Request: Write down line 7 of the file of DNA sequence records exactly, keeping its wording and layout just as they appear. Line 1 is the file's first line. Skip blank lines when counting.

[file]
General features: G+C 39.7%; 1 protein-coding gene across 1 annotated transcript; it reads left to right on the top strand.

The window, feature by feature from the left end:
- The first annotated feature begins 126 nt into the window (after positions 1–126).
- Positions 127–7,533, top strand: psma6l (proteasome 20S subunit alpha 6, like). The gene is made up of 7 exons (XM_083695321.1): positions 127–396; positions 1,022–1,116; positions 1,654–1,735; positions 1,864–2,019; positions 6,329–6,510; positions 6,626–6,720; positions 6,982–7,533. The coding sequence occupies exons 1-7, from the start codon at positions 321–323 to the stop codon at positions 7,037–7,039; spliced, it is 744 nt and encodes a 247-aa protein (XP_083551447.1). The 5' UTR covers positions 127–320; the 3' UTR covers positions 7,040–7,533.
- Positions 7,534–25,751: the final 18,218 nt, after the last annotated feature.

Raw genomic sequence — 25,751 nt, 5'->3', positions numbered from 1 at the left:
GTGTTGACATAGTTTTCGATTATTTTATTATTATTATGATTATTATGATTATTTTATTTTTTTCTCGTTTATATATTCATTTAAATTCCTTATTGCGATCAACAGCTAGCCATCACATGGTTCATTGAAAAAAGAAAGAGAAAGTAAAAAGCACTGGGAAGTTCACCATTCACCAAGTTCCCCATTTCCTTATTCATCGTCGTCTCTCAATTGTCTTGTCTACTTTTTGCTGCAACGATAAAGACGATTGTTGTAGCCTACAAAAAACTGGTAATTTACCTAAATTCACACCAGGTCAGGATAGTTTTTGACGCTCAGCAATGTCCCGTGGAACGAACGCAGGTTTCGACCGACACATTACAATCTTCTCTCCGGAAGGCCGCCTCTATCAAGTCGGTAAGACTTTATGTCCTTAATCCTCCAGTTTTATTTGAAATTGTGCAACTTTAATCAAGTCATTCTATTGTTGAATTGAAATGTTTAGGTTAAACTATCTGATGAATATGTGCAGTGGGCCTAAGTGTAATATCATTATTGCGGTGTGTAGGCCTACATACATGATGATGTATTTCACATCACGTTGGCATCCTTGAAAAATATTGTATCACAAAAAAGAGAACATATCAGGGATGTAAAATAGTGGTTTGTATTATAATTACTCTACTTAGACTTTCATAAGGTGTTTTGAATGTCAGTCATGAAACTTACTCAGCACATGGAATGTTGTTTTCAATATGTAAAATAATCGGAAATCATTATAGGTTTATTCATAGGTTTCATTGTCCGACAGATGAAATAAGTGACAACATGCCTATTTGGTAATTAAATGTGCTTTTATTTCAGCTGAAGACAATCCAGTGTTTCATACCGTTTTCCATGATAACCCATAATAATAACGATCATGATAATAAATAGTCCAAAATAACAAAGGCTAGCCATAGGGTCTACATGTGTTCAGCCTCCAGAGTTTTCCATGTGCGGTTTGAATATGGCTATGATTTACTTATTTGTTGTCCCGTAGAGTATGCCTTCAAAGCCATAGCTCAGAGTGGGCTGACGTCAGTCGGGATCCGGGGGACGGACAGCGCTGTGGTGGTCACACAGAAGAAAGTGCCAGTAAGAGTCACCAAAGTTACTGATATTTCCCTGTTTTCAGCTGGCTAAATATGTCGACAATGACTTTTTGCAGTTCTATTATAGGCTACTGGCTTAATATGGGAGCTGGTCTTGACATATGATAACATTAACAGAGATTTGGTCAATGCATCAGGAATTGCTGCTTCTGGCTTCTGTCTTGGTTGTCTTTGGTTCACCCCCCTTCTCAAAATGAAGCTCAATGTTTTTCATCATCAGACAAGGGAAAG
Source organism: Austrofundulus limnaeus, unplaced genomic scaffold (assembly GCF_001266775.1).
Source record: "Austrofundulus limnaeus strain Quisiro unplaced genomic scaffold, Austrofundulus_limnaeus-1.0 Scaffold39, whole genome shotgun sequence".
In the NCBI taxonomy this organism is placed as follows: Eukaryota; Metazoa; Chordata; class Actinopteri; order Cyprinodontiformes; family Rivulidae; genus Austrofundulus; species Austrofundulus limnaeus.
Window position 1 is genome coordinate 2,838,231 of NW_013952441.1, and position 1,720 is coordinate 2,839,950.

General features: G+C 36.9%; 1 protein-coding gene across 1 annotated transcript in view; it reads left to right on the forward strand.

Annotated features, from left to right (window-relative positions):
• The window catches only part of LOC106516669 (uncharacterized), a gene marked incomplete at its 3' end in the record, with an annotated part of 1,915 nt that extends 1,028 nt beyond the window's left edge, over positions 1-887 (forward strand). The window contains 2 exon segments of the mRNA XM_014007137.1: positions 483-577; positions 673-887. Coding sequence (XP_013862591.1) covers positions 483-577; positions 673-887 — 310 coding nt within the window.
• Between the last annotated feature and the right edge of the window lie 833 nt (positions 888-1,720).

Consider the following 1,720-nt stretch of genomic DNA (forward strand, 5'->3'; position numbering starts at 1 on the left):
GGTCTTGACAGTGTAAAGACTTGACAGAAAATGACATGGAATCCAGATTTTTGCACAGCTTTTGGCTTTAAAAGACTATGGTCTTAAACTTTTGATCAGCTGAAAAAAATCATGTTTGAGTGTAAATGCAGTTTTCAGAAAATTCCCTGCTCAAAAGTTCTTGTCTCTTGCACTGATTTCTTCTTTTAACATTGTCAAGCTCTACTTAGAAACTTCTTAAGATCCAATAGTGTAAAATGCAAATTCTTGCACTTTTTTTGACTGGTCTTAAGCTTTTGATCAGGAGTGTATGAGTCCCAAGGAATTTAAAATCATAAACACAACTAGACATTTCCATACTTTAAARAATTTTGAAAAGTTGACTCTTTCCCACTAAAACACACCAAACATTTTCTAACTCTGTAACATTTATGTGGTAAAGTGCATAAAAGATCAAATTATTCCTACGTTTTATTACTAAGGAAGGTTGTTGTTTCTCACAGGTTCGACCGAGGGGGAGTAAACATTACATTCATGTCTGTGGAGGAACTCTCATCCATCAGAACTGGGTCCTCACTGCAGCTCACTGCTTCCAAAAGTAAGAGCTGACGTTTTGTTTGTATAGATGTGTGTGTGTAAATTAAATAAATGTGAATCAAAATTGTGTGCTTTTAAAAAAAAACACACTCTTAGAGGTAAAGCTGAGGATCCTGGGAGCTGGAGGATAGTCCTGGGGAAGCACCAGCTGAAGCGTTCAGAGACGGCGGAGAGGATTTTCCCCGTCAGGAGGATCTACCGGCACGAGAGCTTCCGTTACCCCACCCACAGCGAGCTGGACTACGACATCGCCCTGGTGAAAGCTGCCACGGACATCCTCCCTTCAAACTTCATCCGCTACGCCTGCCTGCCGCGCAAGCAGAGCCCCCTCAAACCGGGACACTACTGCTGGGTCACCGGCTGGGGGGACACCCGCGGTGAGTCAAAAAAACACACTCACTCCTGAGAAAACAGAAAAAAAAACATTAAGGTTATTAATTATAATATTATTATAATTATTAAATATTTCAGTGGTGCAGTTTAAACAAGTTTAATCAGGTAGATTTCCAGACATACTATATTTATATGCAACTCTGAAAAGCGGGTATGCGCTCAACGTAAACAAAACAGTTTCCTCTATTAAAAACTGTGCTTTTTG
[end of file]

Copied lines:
GTGTTGACATAGTTTTCGATTATTTTATTATTATTATGATTATTATGATTATTTTATTTTTTTCTCGTTTATATATTCATTTAAATTCCTTATTGCGATCAACAGCTAGCCATCACATGGTTCATTGAAAAAAGAAAGAGAAAGTAAAAAGCACTGGGAAGTTCACCATTCACCAAGTTCCCCATTTCCTTATTCATCGTCGTCTCTCAATTGTCTTGTCTACTTTTTGCTGCAACGATAAAGACGATTGTTGTAGCCTACAAAAAACTGGTAATTTACCTAAATTCACACCAGGTCAGGATAGTTTTTGACGCTCAGCAATGTCCCGTGGAACGAACGCAGGTTTCGACCGACACATTACAATCTTCTCTCCGGAAGGCCGCCTCTATCAAGTCGGTAAGACTTTATGTCCTTAATCCTCCAGTTTTATTTGAAATTGTGCAACTTTAATCAAGTCATTCTATTGTTGAATTGAAATGTTTAGGTTAAACTATCTGATGAATATGTGCAGTGGGCCTAAGTGTAATATCATTATTGCGGTGTGTAGGCCTACATACATGATGATGTATTTCACATCACGTTGGCATCCTTGAAAAATATTGTATCACAAAAAAGAGAACATATCAGGGATGTAAAATAGTGGTTTGTATTATAATTACTCTACTTAGACTTTCATAAGGTGTTTTGAATGTCAGTCATGAAACTTACTCAGCACATGGAATGTTGTTTTCAATATGTAAAATAATCGGAAATCATTATAGGTTTATTCATAGGTTTCATTGTCCGACAGATGAAATAAGTGACAACATGCCTATTTGGTAATTAAATGTGCTTTTATTTCAGCTGAAGACAATCCAGTGTTTCATACCGTTTTCCATGATAACCCATAATAATAACGATCATGATAATAAATAGTCCAAAATAACAAAGGCTAGCCATAGGGTCTACATGTGTTCAGCCTCCAGAGTTTTCCATGTGCGGTTTGAATATGGCTATGATTTACTTATTTGTTGTCCCGTAGAGTATGCCTTCAAAGCCATAGCTCAGAGTGGGCTGACGTCAGTCGGGATCCGGGGGACGGACAGCGCTGTGGTGGTCACACAGAAGAAAGTGCCAGTAAGAGTCACCAAAGTTACTGATATTTCCCTGTTTTCAGCTGGCTAAATATGTCGACAATGACTTTTTGCAGTTCTATTATAGGCTACTGGCTTAATATGGGAGCTGGTCTTGACATATGATAACATTAACAGAGATTTGGTCAATGCATCAGGAATTGCTGCTTCTGGCTTCTGTCTTGGTTGTCTTTGGTTCACCCCCCTTCTCAAAATGAAGCTCAATGTTTTTCATCATCAGACAAGGGAAAG